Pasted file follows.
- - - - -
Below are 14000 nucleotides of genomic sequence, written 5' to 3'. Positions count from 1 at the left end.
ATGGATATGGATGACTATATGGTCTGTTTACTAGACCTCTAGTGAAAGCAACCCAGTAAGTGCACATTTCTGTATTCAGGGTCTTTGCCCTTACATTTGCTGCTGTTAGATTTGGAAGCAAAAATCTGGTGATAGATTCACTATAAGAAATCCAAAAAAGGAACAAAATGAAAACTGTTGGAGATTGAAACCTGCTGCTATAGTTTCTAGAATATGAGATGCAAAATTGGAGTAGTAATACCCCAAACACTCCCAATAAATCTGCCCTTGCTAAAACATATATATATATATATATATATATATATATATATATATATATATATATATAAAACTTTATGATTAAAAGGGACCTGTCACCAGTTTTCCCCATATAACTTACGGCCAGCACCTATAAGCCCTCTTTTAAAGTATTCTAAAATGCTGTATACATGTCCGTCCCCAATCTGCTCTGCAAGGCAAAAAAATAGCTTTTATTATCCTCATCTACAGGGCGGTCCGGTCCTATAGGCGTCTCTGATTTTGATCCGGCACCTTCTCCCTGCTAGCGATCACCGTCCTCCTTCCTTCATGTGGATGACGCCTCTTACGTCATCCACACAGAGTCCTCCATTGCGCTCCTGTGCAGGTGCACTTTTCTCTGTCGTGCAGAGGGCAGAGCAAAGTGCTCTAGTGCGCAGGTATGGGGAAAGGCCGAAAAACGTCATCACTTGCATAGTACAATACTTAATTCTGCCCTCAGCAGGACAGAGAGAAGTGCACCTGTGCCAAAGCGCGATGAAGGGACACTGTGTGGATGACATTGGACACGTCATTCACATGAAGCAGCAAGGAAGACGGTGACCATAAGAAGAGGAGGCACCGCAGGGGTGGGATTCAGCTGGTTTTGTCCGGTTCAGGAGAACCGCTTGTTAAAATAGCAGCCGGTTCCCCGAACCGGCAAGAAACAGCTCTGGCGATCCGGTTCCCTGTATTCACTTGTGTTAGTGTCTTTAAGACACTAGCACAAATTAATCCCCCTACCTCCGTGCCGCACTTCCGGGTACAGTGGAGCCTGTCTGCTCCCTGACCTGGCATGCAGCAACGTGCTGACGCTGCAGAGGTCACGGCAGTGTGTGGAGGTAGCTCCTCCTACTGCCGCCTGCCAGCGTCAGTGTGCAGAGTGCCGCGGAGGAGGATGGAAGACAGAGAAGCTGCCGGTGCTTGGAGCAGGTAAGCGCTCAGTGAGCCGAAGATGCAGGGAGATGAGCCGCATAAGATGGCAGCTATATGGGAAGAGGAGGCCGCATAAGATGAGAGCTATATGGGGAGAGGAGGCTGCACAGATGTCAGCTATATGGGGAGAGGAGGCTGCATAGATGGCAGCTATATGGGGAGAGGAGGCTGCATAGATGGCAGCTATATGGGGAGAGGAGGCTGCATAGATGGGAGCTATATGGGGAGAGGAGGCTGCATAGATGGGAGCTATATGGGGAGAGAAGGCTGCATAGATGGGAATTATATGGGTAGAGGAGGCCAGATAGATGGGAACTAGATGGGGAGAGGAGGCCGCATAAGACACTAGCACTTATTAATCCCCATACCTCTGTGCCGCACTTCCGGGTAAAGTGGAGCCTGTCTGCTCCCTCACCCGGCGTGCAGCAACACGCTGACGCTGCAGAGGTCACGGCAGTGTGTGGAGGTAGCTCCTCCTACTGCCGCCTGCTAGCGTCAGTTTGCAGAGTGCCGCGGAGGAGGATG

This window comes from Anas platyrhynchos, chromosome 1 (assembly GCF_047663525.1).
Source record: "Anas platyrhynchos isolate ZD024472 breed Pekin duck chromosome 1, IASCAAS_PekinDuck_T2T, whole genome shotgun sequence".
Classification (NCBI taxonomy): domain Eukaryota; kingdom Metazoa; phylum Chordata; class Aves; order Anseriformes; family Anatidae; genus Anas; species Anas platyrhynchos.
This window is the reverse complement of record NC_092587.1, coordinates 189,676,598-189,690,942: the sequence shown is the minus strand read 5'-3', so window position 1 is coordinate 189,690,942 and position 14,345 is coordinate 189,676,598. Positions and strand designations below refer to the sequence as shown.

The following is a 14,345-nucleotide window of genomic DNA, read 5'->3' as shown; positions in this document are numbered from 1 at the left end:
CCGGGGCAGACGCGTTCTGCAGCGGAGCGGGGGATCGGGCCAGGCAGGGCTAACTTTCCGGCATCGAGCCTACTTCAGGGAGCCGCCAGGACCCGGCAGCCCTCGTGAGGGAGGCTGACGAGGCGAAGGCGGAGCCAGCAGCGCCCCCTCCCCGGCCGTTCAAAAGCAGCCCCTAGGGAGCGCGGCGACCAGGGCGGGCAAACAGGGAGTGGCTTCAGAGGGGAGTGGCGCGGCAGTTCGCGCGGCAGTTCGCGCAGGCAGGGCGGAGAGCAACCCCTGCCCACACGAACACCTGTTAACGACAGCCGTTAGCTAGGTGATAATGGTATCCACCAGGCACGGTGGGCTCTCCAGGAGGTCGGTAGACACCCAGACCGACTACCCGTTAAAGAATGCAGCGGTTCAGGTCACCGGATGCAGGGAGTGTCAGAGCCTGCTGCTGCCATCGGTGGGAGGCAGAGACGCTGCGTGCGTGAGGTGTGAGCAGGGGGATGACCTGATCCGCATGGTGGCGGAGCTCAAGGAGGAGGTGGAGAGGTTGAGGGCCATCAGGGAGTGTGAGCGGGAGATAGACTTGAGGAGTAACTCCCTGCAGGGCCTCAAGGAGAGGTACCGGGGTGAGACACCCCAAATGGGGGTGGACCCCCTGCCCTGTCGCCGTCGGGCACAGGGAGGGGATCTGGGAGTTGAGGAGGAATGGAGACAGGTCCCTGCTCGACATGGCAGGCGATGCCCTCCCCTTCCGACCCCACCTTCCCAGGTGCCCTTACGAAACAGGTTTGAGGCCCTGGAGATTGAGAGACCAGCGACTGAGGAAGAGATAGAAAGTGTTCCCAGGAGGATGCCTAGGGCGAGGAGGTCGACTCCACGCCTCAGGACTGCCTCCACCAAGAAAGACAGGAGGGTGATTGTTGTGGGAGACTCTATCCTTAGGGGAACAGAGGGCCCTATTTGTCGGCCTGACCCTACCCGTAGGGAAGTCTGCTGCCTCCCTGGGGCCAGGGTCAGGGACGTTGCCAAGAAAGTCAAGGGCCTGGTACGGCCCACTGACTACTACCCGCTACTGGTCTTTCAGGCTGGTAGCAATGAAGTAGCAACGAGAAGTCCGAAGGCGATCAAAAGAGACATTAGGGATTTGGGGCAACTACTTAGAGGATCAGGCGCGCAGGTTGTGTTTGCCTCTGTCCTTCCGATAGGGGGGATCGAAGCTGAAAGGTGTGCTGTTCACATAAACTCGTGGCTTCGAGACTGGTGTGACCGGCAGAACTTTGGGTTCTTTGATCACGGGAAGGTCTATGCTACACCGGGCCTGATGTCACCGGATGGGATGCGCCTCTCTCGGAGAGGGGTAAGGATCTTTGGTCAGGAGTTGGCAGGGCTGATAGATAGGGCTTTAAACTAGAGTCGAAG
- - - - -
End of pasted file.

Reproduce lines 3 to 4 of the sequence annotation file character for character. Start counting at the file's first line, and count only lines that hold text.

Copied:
This window comes from Anas platyrhynchos, chromosome 1 (assembly GCF_047663525.1).
Source record: "Anas platyrhynchos isolate ZD024472 breed Pekin duck chromosome 1, IASCAAS_PekinDuck_T2T, whole genome shotgun sequence".